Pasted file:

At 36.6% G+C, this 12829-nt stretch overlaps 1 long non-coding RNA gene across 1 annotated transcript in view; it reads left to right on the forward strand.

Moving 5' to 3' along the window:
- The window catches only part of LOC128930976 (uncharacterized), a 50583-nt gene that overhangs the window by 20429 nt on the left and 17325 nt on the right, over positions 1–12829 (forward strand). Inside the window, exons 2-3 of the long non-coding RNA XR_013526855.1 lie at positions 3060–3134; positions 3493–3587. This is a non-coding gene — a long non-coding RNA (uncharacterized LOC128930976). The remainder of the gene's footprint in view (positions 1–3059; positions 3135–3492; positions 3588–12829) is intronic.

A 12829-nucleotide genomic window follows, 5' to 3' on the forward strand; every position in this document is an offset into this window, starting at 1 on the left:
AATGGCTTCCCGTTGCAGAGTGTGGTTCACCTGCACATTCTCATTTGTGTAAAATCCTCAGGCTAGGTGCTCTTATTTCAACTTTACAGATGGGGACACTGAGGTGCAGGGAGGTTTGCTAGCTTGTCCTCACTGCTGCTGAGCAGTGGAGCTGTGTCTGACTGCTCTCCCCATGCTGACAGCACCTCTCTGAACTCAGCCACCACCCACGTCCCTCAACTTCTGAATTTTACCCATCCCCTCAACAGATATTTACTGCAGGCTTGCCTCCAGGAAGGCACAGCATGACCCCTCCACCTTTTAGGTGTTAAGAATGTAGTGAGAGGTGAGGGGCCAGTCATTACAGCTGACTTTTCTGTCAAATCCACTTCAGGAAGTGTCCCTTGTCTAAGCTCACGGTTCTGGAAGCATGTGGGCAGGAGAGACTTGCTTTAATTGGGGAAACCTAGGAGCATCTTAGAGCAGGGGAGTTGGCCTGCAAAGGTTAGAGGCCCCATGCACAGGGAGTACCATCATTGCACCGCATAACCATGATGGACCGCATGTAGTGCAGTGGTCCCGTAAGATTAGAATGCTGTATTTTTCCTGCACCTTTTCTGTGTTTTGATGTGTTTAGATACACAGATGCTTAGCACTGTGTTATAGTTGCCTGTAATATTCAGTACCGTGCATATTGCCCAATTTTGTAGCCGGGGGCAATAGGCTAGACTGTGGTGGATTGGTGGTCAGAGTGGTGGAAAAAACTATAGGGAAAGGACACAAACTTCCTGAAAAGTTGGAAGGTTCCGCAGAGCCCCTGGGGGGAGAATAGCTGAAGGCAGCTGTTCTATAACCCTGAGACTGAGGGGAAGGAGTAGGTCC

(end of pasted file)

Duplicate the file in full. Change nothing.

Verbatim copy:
At 36.6% G+C, this 12829-nt stretch overlaps 1 long non-coding RNA gene across 1 annotated transcript in view; it reads left to right on the forward strand.

Moving 5' to 3' along the window:
- The window catches only part of LOC128930976 (uncharacterized), a 50583-nt gene that overhangs the window by 20429 nt on the left and 17325 nt on the right, over positions 1–12829 (forward strand). Inside the window, exons 2-3 of the long non-coding RNA XR_013526855.1 lie at positions 3060–3134; positions 3493–3587. This is a non-coding gene — a long non-coding RNA (uncharacterized LOC128930976). The remainder of the gene's footprint in view (positions 1–3059; positions 3135–3492; positions 3588–12829) is intronic.

A 12829-nucleotide genomic window follows, 5' to 3' on the forward strand; every position in this document is an offset into this window, starting at 1 on the left:
AATGGCTTCCCGTTGCAGAGTGTGGTTCACCTGCACATTCTCATTTGTGTAAAATCCTCAGGCTAGGTGCTCTTATTTCAACTTTACAGATGGGGACACTGAGGTGCAGGGAGGTTTGCTAGCTTGTCCTCACTGCTGCTGAGCAGTGGAGCTGTGTCTGACTGCTCTCCCCATGCTGACAGCACCTCTCTGAACTCAGCCACCACCCACGTCCCTCAACTTCTGAATTTTACCCATCCCCTCAACAGATATTTACTGCAGGCTTGCCTCCAGGAAGGCACAGCATGACCCCTCCACCTTTTAGGTGTTAAGAATGTAGTGAGAGGTGAGGGGCCAGTCATTACAGCTGACTTTTCTGTCAAATCCACTTCAGGAAGTGTCCCTTGTCTAAGCTCACGGTTCTGGAAGCATGTGGGCAGGAGAGACTTGCTTTAATTGGGGAAACCTAGGAGCATCTTAGAGCAGGGGAGTTGGCCTGCAAAGGTTAGAGGCCCCATGCACAGGGAGTACCATCATTGCACCGCATAACCATGATGGACCGCATGTAGTGCAGTGGTCCCGTAAGATTAGAATGCTGTATTTTTCCTGCACCTTTTCTGTGTTTTGATGTGTTTAGATACACAGATGCTTAGCACTGTGTTATAGTTGCCTGTAATATTCAGTACCGTGCATATTGCCCAATTTTGTAGCCGGGGGCAATAGGCTAGACTGTGGTGGATTGGTGGTCAGAGTGGTGGAAAAAACTATAGGGAAAGGACACAAACTTCCTGAAAAGTTGGAAGGTTCCGCAGAGCCCCTGGGGGGAGAATAGCTGAAGGCAGCTGTTCTATAACCCTGAGACTGAGGGGAAGGAGTAGGTCC